Now, as far as the dialogue and the impunity, I’m – I don’t think – we’ll see what will be (inaudible). But at the conference in Kinshasa, we want to have a discussion between the private sector and the government on what conditions that needs to be created for a conducive investment in the region.
MR PERRIELLO: I would just say I think we’re past the point now, though it is too often repeated, where the presumption is that impunity is the key to stability or to investment. In fact, in many countries that have been able to break a cycle of violence or a cycle of corruption, it’s actually been the difficult work of holding people accountable – whether that’s for past atrocities or for corruption – that has actually been part of what really frees investment, and particularly small entrepreneurship to come up through. On some of the work I was involved in in West Africa, you’ve seen countries that have not returned to war in part because there was accountability for those who had led previous atrocities and attacks.
So I would not accept as a premise, and we don’t accept as a premise, that impunity is crucial in these areas – quite the opposite. That could be involved – whether it’s the dialogue, the political dialogue we believe needs to happen in the case of Burundi or elsewhere, that it’s – it never feels necessarily like the right time to do the tough work of holding people accountable. And we’ve seen that to some extent in eastern Congo, where difficult work has been done to put in regimes to increase transparency around natural resources. Has that had some disruptions? Yes. But overall, is that creating a stronger room for economic growth and for new entrepreneurs, including women entrepreneurs, to come in, and not just the biggest actors? Yes.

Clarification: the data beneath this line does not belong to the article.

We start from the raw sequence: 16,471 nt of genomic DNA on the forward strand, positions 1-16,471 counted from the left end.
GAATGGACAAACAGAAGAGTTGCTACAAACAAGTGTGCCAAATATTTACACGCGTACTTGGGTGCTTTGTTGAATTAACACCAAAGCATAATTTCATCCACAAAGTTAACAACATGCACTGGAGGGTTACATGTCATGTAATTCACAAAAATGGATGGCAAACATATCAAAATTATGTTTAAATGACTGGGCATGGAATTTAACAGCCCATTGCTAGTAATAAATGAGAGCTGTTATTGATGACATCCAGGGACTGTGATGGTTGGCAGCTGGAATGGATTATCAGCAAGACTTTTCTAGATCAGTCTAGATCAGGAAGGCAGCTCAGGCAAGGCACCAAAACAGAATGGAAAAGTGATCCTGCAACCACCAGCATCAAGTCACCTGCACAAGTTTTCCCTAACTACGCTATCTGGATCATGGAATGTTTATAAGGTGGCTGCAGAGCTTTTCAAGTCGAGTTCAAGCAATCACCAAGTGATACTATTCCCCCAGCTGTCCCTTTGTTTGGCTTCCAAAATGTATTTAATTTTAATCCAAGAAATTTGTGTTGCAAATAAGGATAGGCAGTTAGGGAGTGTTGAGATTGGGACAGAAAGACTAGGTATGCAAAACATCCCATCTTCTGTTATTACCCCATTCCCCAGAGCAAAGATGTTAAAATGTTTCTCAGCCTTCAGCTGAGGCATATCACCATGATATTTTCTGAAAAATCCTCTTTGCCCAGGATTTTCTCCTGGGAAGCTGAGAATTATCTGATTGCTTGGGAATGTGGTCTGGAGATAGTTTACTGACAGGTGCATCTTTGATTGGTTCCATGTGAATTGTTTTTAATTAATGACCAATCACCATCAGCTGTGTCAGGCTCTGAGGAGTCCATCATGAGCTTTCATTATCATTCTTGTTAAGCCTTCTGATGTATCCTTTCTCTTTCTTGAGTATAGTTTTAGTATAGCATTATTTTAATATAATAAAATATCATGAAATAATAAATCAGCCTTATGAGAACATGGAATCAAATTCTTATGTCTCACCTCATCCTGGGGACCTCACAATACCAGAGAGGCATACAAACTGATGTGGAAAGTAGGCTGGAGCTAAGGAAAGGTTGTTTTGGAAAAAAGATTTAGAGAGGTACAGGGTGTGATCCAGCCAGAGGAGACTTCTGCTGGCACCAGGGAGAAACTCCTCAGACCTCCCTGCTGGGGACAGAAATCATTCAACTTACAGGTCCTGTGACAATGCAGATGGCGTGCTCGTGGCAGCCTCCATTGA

So the hope is that we can invest in these areas. Are we —
MR PRINCE: Time for one more?
MR PERRIELLO: Sure. Last one.
MR PRINCE: Okay. Last one.
QUESTION: Okay. Hello. I’m Emanuela Calabrini from the United Nations Office for the Coordination of Humanitarian Affairs, OCHA. I went on a humanitarian mission to DRC like three weeks ago. And when we talked with a government official, there was real eagerness on their part to have a new narrative for DRC – a narrative focused on economic growth, development, and not so much in this trap of perpetual humanitarian crisis. After all, it’s been 20 years of humanitarian protracted crisis. And also based on the fact that even the IMF estimates 9 percent GDP growth this year for the country.
But when we talked with the civil society groups, of course there is concern that this economic growth is not trickling down to the people who need it the most. And our humanitarian partners in particular were concerned about 7 million people still in need of humanitarian assistance in DRC – 243,000 refugees from the region in DRC, and then about 450,000 even more Congolese refugees in the region.
So I think that what is important is also – and that’s what we noted also with government official – is that no development can be sustainable if the needs of the most vulnerable people are not addressed. I think also on our side, as the humanitarian community, we are willing also to change the narrative. Because we believe that it’s important to have economic growth, and it’s important that we change – that DRC changes, and we are happy to see the positive developments, but we definitely need to ensure that no Congolese is left behind.